The death rate among drought-stricken Somalis arriving at refugee camps has reached several times above levels seen in emergency situations, the UN refugee agency said.
"The situation in Dolo Ado is very dire," said the UNHCR's chief of public health section, Paul Spiegel, referring to the Ethiopian refugee camp where thousands of Somali refugees have sought shelter in recent weeks.
Mortality rate in June reached 7.4 deaths per 10,000 a day, sharply above the sub-Saharan baseline rate of 0.5 and the emergency situation of above one death.
"It's 15 times the baseline and the preponderance of the deaths are among under-five children," said Spiegel, adding that death rates for young children are generally over twice that of the overall population.
The United States Tuesday urged Somalia's Shebab rebels to let humanitarian workers operate unhindered, saying that the Al-Qaeda-inspired movement was a major reason for the country's hunger crisis.
The Shebab expelled foreign aid groups two years ago, accusing them of being Western spies and Christian crusaders. But the group recently said it would allow in relief, faced with the Horn of Africa's worst food crisis in years.
"Al-Shebab's activities have clearly made the current situation much worse," Johnnie Carson, US assistant secretary of state for African affairs, told reporters.
"We call on all of those in south-central Somalia who have it within their authority to allow refugee groups and organizations to operate there to do so," he said.
A famine is generally declared when the mortality rate reaches over two deaths per 10,000 person per day, and when wasting of above 30 percent occurs across an entire region, according to UN criteria.
UN High Commissioner for Refugees spokesman Adrian Edwards stressed that the criteria had to be fulfilled across a region, whereas UNHCR data reflected only the situation of refugees arriving in the camps.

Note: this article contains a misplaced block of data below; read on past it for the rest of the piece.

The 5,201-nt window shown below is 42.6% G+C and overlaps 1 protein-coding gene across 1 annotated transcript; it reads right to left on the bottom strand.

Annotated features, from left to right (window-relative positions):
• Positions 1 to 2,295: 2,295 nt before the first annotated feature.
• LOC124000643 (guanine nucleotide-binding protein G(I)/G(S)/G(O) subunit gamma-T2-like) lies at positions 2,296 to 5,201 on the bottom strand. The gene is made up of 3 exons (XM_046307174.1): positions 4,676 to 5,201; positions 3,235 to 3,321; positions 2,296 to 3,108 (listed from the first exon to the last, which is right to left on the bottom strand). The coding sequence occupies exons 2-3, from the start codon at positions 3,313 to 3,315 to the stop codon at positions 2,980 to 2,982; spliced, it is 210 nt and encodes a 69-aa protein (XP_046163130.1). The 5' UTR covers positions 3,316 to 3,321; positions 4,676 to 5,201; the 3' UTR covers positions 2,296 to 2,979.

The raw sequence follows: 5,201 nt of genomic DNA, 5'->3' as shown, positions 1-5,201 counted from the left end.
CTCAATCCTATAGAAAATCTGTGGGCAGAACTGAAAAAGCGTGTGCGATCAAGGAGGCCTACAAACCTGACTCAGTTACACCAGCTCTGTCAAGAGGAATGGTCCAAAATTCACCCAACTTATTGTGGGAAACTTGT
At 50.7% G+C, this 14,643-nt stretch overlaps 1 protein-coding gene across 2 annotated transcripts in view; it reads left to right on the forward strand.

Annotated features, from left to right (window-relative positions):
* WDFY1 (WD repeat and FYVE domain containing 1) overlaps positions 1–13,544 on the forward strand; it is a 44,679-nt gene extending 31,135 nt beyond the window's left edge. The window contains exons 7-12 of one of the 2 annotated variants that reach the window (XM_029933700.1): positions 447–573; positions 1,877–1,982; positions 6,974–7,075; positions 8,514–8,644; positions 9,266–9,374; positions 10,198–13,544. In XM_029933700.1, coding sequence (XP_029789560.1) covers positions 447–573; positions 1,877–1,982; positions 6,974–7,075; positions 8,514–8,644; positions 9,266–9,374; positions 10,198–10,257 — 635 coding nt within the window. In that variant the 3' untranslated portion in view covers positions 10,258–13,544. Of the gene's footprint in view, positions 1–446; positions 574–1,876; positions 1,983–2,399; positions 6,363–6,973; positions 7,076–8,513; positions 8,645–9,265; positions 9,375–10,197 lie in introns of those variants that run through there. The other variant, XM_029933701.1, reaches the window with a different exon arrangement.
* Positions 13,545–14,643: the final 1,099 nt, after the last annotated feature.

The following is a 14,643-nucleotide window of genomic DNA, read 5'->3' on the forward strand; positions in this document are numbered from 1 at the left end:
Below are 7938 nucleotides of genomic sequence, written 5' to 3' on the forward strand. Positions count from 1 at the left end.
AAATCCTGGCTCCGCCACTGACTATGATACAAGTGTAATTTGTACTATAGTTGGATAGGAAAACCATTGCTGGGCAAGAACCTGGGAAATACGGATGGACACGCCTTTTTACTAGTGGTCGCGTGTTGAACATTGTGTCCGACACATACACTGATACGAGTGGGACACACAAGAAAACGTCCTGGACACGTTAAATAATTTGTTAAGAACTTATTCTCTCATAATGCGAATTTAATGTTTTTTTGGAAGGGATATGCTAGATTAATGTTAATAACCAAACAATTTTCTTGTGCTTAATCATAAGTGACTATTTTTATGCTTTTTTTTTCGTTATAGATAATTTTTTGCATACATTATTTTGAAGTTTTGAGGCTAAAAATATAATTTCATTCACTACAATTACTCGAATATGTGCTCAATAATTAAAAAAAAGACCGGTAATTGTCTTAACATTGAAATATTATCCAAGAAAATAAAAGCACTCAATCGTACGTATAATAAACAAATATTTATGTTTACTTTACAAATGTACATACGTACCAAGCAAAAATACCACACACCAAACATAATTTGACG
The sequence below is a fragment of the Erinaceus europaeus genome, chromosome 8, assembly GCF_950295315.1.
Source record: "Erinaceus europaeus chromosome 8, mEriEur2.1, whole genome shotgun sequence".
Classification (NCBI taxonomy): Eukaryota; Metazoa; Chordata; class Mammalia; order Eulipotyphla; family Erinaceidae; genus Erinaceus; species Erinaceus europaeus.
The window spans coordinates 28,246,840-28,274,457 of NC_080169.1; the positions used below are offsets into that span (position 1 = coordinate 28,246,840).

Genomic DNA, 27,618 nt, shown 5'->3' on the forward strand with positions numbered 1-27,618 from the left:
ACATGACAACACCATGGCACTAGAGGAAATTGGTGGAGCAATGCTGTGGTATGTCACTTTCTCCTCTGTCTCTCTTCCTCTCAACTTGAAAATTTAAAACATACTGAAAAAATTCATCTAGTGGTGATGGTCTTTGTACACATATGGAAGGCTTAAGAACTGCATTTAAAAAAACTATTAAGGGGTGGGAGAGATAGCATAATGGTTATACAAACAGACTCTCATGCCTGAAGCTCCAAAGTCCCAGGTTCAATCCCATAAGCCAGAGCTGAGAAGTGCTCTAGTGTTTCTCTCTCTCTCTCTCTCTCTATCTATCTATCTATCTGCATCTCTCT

Beyond mortality rates, Spiegel also cited "extremely rare and very high" malnutrition data.
The severe acute malnutrition rate reached 26.8 percent in June, while the baseline rate should be below 1.0 percent.
However, there were signs that the situation was improving on this front, with preliminary data in July indicating a drop in the severe acute malnutrition rate.
This could be because Somalis have heard about aid in camps, and are therefore leaving their homeland earlier, Spiegel explained.
Children in drought-struck Somalia are also suffering from a range of war crimes including systematic recruitment by Islamist insurgents, Amnesty International said on Wednesday.
The London-based rights group urged international action to protect the rights of children in war-torn Somalia, where tens of thousands are fleeing extreme drought.
Children are being "recruited as child soldiers, denied access to education and killed or injured in indiscriminate attacks," Amnesty said in a report.
Islamist extremists, including Shebab rebels who pledged allegiance to Al-Qaeda last year, control swathes of southern Somalia and parts of its capital.
"As a child in Somalia, you risk death all the time," said Michelle Kagari, Amnesty's deputy director for Africa.
Children are punished by Shebab if they are caught listening to music or even for just wearing the "wrong clothes," Kagari added.
However, Amnesty also noted that Somalia's transitional government is on a UN "list of shame" for recruiting, using, killing and maiming children in armed conflict.
"It has committed to respect children's rights but has yet to adopt any concrete measures to end the use of children by forces fighting on its side," the report added.